The duo close with a jab to fellow originalists on the Fifth Circuit, and elsewhere:

Our circuit, like too many others, has been summarily reversed for ignoring the Supreme Court’s repeated admonitions regarding qualified immunity. There’s no excuse for ignoring the Supreme Court again today. And certainly none based on a principled commitment to originalism.

Originalism for plaintiffs, but not for police officers, is not principled judging. Originalism for me, but not for thee, is not originalism at all. We respectfully dissent.

Judge Willett responds to the Ho/Oldham joint production:

As for the sidelong critique of me in the dissenting opinion of Judges Ho and Oldham, it is, respectfully, a pyromaniac in a field of straw men. I have not raised originalist concerns with qualified immunity. My concerns, repeated today, are doctrinal, procedural, and pragmatic in nature. Nor has my unease with modern immunity practice led me to wage “war with the Supreme Court’s qualified-immunity jurisprudence.”

I am a fellow dissenter today, notwithstanding my unease, precisely because I believe the Court’s precedent compels it.

In short, I have not urged that qualified immunity be repealed. I have urged that it be rethought. Justice Thomas—no “halfway originalist”—has done the same. Ziglar, 137 S. Ct. at 1872 (Thomas, J., concurring in part and concurring in the judgment) (“In an appropriate case, we should reconsider our qualified immunity jurisprudence.”).

Ho and Oldham respond in kind:

In a footnote, Judge Willett notes that his criticism of the Supreme Court’s qualified immunity precedents is not based on originalist grounds. Ante, at 4 n.19. To our minds, that makes his criticism harder, not easier, to defend.

If his concerns are based on practical and not originalist considerations, then he should address them to the Legislature, rather than attack the Supreme Court as “one-sided.” Zadeh, 902 F.3d at 499 & n.10 (Willett, J., concurring dubitante) (quoting Kisela, 138 S. Ct. at 1162 (Sotomayor, J., dissenting)).

He also invokes Justice Thomas’s opinion in Ziglar v. Abbasi, 137 S. Ct. 1843, 1872 (2017). But that opinion cites Justice Scalia’s opinion in Crawford-El, which (as we explained above) warns qualified immunity skeptics not to engage in halfway originalism.

For further reading, consider Judge Pryor’s en banc decision in U.S. v. Johnson. He sounded a very similar note about the role that circuit judges play in originalist constitutional interpretation:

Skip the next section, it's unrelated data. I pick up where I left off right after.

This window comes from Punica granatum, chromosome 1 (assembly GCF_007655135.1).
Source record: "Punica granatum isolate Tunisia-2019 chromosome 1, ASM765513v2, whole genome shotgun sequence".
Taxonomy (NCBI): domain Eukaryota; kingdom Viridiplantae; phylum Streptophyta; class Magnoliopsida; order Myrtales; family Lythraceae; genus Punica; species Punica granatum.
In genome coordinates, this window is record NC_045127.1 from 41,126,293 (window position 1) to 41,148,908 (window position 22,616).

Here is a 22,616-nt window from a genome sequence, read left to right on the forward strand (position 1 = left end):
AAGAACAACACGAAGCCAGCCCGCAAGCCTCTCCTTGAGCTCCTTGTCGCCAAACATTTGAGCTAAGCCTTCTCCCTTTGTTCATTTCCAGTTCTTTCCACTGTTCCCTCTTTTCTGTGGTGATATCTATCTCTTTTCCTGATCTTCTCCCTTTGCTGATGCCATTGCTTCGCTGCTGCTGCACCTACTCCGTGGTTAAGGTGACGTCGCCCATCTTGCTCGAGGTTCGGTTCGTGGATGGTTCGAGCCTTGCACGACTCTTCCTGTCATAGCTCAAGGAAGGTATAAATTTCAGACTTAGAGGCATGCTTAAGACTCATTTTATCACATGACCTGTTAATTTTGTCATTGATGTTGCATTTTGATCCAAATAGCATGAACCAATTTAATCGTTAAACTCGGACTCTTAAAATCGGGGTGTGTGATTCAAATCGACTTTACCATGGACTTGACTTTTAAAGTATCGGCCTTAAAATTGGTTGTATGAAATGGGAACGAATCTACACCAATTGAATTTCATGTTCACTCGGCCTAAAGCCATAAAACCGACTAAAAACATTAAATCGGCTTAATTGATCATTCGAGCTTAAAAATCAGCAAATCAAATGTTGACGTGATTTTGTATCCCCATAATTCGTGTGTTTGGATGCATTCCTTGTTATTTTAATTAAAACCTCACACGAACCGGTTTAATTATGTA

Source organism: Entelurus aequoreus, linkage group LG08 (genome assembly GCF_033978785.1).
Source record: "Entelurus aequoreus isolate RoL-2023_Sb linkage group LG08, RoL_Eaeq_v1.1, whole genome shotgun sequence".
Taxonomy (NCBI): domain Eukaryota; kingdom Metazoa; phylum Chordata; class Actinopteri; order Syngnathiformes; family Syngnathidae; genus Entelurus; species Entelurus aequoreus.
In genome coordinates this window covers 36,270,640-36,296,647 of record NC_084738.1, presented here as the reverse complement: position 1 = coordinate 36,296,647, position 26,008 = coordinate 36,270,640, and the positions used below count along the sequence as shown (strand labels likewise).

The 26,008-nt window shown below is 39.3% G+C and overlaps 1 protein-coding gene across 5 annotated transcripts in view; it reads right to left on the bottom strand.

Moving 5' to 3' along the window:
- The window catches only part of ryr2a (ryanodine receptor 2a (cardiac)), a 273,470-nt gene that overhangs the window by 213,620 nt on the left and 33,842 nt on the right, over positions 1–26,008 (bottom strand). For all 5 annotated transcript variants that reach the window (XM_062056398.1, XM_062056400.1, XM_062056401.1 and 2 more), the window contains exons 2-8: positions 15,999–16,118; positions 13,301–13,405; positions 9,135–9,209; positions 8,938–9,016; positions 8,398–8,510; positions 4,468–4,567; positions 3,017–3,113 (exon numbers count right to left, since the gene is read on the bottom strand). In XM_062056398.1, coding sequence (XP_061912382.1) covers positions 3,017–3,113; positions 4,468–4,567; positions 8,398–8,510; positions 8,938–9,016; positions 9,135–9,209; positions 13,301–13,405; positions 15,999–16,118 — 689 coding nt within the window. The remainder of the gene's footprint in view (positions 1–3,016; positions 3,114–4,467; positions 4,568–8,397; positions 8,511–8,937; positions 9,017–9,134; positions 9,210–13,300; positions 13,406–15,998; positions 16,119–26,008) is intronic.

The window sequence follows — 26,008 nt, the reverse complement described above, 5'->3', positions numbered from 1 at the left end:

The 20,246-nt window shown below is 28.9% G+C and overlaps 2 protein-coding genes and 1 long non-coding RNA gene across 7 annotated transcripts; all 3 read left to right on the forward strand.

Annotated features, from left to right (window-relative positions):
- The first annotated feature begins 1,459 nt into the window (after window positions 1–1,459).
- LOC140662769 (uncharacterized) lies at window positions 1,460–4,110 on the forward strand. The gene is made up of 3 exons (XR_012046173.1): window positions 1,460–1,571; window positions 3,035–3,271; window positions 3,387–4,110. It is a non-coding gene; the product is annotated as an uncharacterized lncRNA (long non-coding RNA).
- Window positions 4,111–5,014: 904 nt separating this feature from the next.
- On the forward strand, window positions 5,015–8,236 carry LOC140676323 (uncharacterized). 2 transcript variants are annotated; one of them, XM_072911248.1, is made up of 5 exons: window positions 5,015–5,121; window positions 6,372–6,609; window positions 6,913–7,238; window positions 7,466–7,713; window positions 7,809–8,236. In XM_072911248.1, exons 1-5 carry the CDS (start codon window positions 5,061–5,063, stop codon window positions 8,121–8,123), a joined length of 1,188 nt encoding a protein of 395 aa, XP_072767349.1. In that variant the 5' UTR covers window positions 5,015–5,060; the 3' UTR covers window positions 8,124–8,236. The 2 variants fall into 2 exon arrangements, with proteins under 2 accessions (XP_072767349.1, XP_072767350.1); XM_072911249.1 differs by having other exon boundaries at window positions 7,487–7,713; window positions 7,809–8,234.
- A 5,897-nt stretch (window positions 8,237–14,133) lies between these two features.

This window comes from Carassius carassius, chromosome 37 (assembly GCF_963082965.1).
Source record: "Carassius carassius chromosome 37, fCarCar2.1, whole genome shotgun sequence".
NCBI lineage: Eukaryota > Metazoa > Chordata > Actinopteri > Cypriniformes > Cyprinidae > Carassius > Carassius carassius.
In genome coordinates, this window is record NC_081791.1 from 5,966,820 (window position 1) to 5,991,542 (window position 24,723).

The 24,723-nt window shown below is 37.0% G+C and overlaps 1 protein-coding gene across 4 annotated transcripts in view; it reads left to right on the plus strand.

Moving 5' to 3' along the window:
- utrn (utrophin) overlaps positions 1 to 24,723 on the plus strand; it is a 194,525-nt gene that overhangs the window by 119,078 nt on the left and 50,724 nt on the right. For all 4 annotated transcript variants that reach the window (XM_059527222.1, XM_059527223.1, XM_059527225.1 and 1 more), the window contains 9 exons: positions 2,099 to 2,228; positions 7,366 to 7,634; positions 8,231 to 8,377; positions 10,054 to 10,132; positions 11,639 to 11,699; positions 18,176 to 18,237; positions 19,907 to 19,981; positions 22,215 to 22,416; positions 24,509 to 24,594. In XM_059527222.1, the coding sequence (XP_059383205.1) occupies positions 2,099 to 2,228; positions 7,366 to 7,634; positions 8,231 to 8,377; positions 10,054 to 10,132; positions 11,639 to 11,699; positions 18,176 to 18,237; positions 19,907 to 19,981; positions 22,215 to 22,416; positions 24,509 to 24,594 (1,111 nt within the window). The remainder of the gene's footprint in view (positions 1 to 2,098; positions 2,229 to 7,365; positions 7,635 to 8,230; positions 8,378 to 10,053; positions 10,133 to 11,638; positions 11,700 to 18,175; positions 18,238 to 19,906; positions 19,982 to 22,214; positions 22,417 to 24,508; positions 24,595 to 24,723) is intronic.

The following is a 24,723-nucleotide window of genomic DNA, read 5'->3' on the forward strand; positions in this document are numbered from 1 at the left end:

We cannot use originalism as a makeweight when applying that analytic framework. Nor can we promise that Johnson would like the result if we did have the authority to approximate originalist outcomes by selectively trimming binding precedent around the edges. See, e.g., Collins v. Virginia, 138 S. Ct. 1663, 1676–77 (2018) (Thomas, J., concurring) (explaining that the law during the Founding period did not exclude illegally seized evidence and indeed “sometimes reflected the inverse of the exclusionary rule” because “that someone turned out to be guilty could justify an illegal seizure”) (citing Gelston v. Hoyt, 3 Wheat. 246, 310 (1818) (Story, J.); 2 William Hawkins, A Treatise of the Pleas of the Crown 77 (1721)); see also Janus v. AFSCME, 138 S. Ct. 2448, 2470 (2018) (rejecting the “halfway originalism” of parties who appeal to the original meaning “only when it suits them”). And we cannot use a halfway theory of judicial precedent to cut back on Terry while faithfully adhering to the exclusionary rule.

As an “inferior” court, U.S. Const. Art. III, § 1, we have no such authority: “The only Court that can properly cut back on Supreme Court decisions is the Supreme Court itself.” Prison Legal News v. Sec’y, Fla. Dep’t of Corr., 890 F.3d 954, 966 (11th Cir. 2018) (emphasis added).

For some time, originalism existed primarily in the academy, and occasionally on the Supreme Court. No longer. As the number of originalist judges on the circuit courts continues to grow, these sorts of debates will occur with increasing frequency.

The Citizens and Jury Trials

When a jury presided over a case, a defendant could expect the judgment of peers who possessed the common moral sense of the community, and with it, local standards of reasonableness, fairness, and justice.  A defendant was at the mercy of common sense: a jury brought with it the innate apprehension of self-evident moral truths, combined with the common judgments as they had been refined within that jurisdiction.

The jury system also enabled a sense of commonality to emerge among the jurors. Impaneled jurors received the cultivating benefits of affirming civic duty, the fearsome responsibility of representing the people, and the opportunity to revisit and discuss a shared moral sense with a cross-section of their community.

It followed, therefore, that the common law according to James Wilson had a democratic character, a character that Americans could proactively institutionalize through the jury so that the common sense of the American people could directly influence the common law over time.

In turn, the common law could inform and mold the common sense of future generations. Wilson’s design was that every court could serve as a court of common sense: not the haphazard common sense of shallow propaganda, nor the forged common sense of a few enlightened authority figures, but the dispassionate, benevolent, and well-reasoned common sense of a truly self-governing people.

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Laws In Texas is a blog about the Financial Crisis and how the banks and government are colluding against the citizens and homeowners of the State of Texas and relying on a system of #FakeDocs and post-crisis legal precedents, specially created by the Court of Appeals for the Fifth Circuit to foreclose on homeowners around this great State. We are not lawyers. We do not offer legal advice. We are citizens of the State of Texas who have spent a decade in the court system in Texas and have been party to during this period to the good, the bad and the very ugly.